Why AV might not happen even if the vote is Yes

The Alternative Vote will only be used if the new boundaries are implemented.

Even if the Yes camp wins the electoral reform referendum, there's no guarantee that the Alternative Vote will be used at the next election. As the Electoral Commission's guide to the referendum points out, it depends on the successful completion of the boundary review.

The booklet notes:

The "alternative vote" system will be used after a review of the boundaries of the area that each MP represents (known as their constituency) is completed. This is due to happen between 2011 and 2013. The review will happen regardless of the outcome of this referendum.

At the end of the review, the UK parliament will vote on implementing the new boundaries. If the new boundaries are implemented, the "alternative vote" system will be used for all future elections to the House of Commons.

In other words, if, for whatever reason, the boundary review is not approved by parliament in time for the next election, the Alternative Vote will not be used.

The Electoral Commission press office confirmed that if there's an election between now and 2013, it will be fought under first-past-the-post.

Among other things, this provides the Lib Dems with a clear incentive to remain in the coalition until 2015.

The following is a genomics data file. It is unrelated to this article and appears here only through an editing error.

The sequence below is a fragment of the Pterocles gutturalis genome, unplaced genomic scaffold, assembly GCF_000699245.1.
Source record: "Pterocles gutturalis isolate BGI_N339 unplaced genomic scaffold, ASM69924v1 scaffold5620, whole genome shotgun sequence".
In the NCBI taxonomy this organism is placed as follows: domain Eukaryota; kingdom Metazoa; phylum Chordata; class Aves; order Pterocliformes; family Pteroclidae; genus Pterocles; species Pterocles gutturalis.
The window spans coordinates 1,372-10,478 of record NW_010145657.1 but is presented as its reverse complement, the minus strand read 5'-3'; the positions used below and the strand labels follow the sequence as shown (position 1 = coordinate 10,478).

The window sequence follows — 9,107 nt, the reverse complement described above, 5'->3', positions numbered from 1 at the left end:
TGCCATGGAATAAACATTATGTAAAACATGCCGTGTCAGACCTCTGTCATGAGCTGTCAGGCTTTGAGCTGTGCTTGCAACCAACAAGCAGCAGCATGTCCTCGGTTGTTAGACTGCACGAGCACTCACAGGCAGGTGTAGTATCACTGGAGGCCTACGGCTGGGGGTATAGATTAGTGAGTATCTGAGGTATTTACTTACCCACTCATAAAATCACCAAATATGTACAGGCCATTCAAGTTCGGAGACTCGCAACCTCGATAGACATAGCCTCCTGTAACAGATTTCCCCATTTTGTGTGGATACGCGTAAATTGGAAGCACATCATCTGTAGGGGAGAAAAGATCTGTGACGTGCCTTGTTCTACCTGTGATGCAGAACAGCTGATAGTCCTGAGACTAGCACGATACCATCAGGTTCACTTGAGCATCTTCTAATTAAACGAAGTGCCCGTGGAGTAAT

George Eaton is political editor of the New Statesman.

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Lord Sainsbury pulls funding from Progress and other political causes

The longstanding Labour donor will no longer fund party political causes. 

Centrist Labour MPs face a funding gap for their ideas after the longstanding Labour donor Lord Sainsbury announced he will stop financing party political causes.

Sainsbury, who served as a New Labour minister and also donated to the Liberal Democrats, is instead concentrating on charitable causes. 

Lord Sainsbury funded the centrist organisation Progress, dubbed the “original Blairite pressure group”, which was founded in mid Nineties and provided the intellectual underpinnings of New Labour.

The former supermarket boss is understood to still fund Policy Network, an international thinktank headed by New Labour veteran Peter Mandelson.

He has also funded the Remain campaign group Britain Stronger in Europe. The latter reinvented itself as Open Britain after the Leave vote, and has campaigned for a softer Brexit. Its supporters include former Lib Dem leader Nick Clegg and Labour's Chuka Umunna, and it now relies on grassroots funding.

Sainsbury said he wished to “hand the baton on to a new generation of donors” who supported progressive politics. 

Progress director Richard Angell said: “Progress is extremely grateful to Lord Sainsbury for the funding he has provided for over two decades. We always knew it would not last forever.”

The organisation has raised a third of its funding target from other donors, but is now appealing for financial support from Labour supporters. Its aims include “stopping a hard-left take over” of the Labour party and “renewing the ideas of the centre-left”. 

Julia Rampen is the digital news editor of the New Statesman (previously editor of The Staggers, The New Statesman's online rolling politics blog). She has also been deputy editor at Mirror Money Online and has worked as a financial journalist for several trade magazines. 

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